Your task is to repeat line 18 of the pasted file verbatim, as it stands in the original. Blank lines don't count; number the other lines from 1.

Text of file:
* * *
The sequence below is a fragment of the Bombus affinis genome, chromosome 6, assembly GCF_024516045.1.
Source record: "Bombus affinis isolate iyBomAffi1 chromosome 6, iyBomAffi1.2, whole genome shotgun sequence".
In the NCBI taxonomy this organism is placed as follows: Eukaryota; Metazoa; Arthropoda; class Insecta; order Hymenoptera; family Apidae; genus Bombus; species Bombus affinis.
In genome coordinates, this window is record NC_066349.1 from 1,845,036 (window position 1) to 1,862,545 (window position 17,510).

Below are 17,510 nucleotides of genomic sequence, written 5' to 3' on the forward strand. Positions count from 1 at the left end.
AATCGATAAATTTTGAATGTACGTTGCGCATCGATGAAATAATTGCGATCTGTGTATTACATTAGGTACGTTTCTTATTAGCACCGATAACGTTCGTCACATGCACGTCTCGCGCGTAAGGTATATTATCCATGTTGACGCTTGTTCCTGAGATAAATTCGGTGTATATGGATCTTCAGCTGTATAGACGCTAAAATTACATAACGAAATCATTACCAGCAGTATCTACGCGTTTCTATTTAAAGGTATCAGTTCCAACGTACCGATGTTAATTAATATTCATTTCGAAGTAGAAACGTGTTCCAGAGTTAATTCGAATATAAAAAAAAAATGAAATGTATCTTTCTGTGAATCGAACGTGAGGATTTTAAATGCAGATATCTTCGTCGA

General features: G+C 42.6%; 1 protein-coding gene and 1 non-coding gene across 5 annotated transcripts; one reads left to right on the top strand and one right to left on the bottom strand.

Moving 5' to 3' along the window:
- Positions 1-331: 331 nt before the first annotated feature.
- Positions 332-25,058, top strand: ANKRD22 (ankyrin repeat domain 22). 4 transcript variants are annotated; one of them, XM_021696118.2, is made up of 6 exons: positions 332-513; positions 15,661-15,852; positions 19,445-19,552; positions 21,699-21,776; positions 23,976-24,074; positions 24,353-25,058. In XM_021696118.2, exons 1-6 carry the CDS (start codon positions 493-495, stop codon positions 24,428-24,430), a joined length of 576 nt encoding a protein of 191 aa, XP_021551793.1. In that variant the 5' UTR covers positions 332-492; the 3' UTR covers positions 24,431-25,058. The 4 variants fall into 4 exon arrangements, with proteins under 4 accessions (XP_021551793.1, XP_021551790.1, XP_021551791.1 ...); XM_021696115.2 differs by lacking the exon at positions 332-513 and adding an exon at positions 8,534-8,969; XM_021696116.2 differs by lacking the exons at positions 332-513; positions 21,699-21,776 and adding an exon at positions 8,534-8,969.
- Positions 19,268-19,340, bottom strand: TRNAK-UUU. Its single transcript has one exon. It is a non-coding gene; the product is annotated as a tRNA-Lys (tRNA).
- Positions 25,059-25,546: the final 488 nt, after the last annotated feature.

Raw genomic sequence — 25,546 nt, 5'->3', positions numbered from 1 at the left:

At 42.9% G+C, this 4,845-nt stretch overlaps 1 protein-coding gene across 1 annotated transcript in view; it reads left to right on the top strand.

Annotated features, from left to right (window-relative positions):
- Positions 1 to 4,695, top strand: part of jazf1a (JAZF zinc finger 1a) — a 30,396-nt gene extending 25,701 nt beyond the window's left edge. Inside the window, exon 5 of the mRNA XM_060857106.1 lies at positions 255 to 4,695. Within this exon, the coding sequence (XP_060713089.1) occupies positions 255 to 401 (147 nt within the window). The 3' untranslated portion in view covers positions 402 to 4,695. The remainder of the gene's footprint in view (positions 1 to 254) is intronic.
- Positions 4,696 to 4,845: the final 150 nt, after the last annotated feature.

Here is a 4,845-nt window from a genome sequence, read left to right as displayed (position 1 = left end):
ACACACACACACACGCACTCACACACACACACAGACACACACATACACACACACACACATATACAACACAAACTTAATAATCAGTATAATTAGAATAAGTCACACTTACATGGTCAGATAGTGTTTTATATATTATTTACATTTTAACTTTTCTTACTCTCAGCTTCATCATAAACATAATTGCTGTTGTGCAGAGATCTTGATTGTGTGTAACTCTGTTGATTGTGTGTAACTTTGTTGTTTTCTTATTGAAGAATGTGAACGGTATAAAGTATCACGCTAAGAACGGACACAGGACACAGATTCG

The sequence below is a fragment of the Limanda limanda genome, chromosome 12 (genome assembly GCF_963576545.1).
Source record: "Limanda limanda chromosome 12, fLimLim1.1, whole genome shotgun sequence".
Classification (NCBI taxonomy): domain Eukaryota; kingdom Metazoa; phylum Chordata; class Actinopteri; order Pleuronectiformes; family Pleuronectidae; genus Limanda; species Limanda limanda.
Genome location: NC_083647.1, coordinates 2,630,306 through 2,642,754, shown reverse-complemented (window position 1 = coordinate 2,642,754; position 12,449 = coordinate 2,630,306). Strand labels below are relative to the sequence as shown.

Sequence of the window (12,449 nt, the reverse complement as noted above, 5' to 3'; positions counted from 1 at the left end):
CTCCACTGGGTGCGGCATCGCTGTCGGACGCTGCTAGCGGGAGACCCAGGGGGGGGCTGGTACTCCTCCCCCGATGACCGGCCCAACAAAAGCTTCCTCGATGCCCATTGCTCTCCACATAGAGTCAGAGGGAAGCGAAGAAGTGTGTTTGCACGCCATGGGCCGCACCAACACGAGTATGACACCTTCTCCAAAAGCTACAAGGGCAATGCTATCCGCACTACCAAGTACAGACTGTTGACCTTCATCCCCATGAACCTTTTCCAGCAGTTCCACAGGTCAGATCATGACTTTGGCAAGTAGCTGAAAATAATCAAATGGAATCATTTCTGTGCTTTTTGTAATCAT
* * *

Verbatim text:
Here is a 4,845-nt window from a genome sequence, read left to right as displayed (position 1 = left end):